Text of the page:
Then the maintenance issues are so bad on these wind turbine units that many companies are just abandoning these wind units in place, and just walking away. They are not economical at all. Without massive “Government” subsidies — free money from the Government — our tax money — no one would even touch these.
The installed costs are high — the maintenance costs to keep them running are high — there are additional cost for the “back-up” generation that they were supposed to replace, but in reality can’t replace.
It may be a Politically Correct policy right now — but in reality not a good or rational decision.

Laura asks…

How much power is required to power a large family home?

I am doing some research into setting up a wind turbine for my house. I see terms like ‘kW hours’ for energy or power consumption. If my house uses 1500kW hours of energy per week does this mean i need to run a 1500kW generator for 1 hour to satisfy my power needs?

How would i then go about sizing the required turbine needed to effectively power my home?

This is all new to me so i can see alot of follow up questions coming/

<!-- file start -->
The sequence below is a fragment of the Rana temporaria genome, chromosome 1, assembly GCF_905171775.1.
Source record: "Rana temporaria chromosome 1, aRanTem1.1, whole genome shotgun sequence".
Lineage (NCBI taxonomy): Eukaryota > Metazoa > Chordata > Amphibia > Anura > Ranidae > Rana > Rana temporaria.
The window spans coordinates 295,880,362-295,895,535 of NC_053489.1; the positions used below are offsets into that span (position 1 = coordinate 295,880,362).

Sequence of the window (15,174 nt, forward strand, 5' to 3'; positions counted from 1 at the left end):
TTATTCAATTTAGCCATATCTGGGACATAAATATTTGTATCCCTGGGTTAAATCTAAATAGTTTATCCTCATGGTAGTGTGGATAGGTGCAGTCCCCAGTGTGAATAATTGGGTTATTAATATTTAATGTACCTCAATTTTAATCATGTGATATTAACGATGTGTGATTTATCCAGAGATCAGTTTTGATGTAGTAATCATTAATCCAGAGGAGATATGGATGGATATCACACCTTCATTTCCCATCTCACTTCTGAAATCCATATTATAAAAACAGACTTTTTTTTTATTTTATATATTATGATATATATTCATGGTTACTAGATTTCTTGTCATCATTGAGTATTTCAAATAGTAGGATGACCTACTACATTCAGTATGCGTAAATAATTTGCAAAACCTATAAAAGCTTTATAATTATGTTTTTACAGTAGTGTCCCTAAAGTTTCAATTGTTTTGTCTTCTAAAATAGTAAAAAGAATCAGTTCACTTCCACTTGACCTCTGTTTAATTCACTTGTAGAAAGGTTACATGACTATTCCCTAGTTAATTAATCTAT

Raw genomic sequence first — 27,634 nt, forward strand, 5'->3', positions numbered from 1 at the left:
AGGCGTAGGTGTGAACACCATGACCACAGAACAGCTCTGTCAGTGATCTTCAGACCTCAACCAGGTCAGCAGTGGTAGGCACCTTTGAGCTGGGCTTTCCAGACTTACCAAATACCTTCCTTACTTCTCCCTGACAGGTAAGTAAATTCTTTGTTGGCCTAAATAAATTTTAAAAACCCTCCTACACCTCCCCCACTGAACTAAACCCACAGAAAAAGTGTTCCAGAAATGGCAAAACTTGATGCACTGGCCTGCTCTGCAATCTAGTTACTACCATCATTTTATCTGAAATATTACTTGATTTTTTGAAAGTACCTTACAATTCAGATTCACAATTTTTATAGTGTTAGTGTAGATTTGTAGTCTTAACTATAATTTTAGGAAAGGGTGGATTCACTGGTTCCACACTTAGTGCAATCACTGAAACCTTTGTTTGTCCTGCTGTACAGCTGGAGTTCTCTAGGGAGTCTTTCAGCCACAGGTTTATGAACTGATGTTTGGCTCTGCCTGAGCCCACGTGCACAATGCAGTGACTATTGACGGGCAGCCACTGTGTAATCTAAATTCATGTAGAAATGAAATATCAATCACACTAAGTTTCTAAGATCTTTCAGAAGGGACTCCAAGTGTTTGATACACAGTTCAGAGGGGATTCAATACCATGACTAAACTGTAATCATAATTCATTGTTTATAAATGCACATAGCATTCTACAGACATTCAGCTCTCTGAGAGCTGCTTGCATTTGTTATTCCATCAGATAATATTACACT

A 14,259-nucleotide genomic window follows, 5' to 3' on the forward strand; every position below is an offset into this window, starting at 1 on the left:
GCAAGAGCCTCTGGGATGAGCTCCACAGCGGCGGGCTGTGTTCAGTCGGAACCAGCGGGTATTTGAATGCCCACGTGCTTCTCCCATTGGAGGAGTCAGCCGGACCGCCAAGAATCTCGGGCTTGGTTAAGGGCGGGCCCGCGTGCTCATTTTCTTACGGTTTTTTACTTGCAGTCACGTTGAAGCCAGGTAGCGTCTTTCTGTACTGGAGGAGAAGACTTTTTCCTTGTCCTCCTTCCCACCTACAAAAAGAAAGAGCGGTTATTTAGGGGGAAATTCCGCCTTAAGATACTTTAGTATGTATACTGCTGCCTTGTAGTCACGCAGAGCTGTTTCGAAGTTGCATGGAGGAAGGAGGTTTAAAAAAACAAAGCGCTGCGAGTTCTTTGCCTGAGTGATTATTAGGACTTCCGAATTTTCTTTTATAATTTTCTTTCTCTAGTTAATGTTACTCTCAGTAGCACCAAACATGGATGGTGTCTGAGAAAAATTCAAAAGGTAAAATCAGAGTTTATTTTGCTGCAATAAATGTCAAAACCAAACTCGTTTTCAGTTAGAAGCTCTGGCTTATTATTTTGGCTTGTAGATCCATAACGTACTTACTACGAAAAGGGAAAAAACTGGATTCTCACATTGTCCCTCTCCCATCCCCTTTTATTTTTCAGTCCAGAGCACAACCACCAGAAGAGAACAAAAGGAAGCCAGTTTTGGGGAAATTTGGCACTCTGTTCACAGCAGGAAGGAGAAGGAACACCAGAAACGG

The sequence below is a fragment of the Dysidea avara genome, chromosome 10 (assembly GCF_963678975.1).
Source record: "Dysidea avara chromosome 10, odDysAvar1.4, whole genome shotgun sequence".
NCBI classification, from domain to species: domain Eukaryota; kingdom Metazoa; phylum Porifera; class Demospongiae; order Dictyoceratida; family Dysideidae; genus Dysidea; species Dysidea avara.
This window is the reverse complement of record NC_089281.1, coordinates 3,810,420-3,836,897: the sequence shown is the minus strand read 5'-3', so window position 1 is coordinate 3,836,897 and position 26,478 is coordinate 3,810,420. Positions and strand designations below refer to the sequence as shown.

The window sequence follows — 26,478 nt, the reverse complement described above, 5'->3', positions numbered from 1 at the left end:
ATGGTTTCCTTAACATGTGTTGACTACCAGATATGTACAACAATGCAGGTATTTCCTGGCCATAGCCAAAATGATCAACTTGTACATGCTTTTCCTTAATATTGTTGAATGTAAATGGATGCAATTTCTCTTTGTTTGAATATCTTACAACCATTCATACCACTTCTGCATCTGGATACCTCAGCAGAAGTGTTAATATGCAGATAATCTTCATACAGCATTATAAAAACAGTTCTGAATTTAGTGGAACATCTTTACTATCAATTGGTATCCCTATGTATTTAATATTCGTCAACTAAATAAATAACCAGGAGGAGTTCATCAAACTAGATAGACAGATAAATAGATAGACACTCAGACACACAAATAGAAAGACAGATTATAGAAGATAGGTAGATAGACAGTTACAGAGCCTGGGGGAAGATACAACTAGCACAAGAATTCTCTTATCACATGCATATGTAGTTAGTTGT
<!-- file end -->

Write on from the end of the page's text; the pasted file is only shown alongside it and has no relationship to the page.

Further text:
Windmill Farms answers:

In terms of system design, you need to consider the load imposed on the supply. In your question you mentioned a figure of 1500 kWh per week. This seems very high. It represents an average of 35 amps being drawn from the supply 24/7.

I have a 4 bedroom house occupied by 2 adults and the minimum load, during the night falls to 0.8 Amps and peaks on some days to around 18 Amps for very short periods, the average through the day is about 2 Amps.

One kW represents a load on the supply of about 4 amps for 240 volt supplies and about 8 on 120 volt supplies Understanding the load that is being imposed on the supply will help you to decide the dimensions of the system you need.